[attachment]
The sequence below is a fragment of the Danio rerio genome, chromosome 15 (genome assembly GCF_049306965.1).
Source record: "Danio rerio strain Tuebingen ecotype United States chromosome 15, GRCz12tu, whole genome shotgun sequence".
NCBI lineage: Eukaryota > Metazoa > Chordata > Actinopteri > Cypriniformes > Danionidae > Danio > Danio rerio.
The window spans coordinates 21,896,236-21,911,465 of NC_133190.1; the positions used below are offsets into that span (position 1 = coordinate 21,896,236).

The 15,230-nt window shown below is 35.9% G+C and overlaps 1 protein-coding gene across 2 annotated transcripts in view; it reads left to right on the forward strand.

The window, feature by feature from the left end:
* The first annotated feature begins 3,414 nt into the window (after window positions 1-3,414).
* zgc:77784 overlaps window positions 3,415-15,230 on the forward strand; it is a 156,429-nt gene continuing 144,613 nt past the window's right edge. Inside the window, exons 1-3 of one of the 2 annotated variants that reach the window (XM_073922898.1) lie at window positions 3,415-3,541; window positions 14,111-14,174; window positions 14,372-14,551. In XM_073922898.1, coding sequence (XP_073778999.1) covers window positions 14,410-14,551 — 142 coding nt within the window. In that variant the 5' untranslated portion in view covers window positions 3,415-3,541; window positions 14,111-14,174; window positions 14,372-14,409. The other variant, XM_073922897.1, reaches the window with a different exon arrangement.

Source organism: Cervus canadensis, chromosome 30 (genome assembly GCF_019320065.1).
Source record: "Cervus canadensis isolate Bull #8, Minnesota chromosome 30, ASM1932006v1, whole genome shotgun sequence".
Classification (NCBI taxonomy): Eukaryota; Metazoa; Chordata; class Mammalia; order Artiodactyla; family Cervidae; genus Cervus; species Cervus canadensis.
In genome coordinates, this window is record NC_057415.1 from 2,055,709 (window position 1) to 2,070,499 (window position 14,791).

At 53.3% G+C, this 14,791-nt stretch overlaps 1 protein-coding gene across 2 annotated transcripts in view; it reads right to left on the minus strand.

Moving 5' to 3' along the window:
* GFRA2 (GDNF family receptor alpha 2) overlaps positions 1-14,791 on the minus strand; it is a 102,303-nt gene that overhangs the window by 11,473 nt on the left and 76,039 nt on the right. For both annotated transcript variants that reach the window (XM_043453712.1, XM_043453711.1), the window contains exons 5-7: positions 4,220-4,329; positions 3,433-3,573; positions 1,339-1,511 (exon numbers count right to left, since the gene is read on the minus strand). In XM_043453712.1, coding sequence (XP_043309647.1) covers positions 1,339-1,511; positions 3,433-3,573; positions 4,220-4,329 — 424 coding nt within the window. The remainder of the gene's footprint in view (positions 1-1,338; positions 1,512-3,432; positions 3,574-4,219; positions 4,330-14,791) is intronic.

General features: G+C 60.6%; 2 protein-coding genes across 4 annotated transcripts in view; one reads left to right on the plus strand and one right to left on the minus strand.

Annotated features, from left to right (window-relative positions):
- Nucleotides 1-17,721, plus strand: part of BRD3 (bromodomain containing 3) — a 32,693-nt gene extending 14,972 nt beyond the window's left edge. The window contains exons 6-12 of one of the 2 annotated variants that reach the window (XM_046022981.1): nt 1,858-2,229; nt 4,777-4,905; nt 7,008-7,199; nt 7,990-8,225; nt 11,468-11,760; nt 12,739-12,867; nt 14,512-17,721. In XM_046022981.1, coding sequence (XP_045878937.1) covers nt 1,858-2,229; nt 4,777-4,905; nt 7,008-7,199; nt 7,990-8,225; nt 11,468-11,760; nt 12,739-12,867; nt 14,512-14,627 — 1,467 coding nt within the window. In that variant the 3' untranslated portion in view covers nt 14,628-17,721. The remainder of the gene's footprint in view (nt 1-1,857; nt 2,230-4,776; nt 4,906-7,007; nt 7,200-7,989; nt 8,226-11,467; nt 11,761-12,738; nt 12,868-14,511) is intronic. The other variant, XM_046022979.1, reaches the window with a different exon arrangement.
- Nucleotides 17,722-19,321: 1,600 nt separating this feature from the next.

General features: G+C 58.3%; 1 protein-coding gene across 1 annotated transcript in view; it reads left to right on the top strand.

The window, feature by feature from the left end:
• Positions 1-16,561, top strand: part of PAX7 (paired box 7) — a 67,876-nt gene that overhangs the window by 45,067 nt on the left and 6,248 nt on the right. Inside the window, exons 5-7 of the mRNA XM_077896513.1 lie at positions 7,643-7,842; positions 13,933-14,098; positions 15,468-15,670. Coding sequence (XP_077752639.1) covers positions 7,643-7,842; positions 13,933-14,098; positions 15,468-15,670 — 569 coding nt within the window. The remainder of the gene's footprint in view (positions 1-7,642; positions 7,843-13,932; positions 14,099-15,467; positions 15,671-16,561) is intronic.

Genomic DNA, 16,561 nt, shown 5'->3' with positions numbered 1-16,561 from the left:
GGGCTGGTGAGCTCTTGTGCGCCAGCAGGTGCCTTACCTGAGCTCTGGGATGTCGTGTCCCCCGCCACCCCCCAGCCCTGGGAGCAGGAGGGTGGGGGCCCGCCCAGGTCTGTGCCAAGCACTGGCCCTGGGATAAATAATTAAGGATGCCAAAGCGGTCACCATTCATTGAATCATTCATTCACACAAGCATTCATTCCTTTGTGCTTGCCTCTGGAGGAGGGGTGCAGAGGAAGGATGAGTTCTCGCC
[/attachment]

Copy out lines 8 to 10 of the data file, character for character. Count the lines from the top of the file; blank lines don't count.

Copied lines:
* zgc:77784 overlaps window positions 3,415-15,230 on the forward strand; it is a 156,429-nt gene continuing 144,613 nt past the window's right edge. Inside the window, exons 1-3 of one of the 2 annotated variants that reach the window (XM_073922898.1) lie at window positions 3,415-3,541; window positions 14,111-14,174; window positions 14,372-14,551. In XM_073922898.1, coding sequence (XP_073778999.1) covers window positions 14,410-14,551 — 142 coding nt within the window. In that variant the 5' untranslated portion in view covers window positions 3,415-3,541; window positions 14,111-14,174; window positions 14,372-14,409. The other variant, XM_073922897.1, reaches the window with a different exon arrangement.

Source organism: Cervus canadensis, chromosome 30 (genome assembly GCF_019320065.1).
Source record: "Cervus canadensis isolate Bull #8, Minnesota chromosome 30, ASM1932006v1, whole genome shotgun sequence".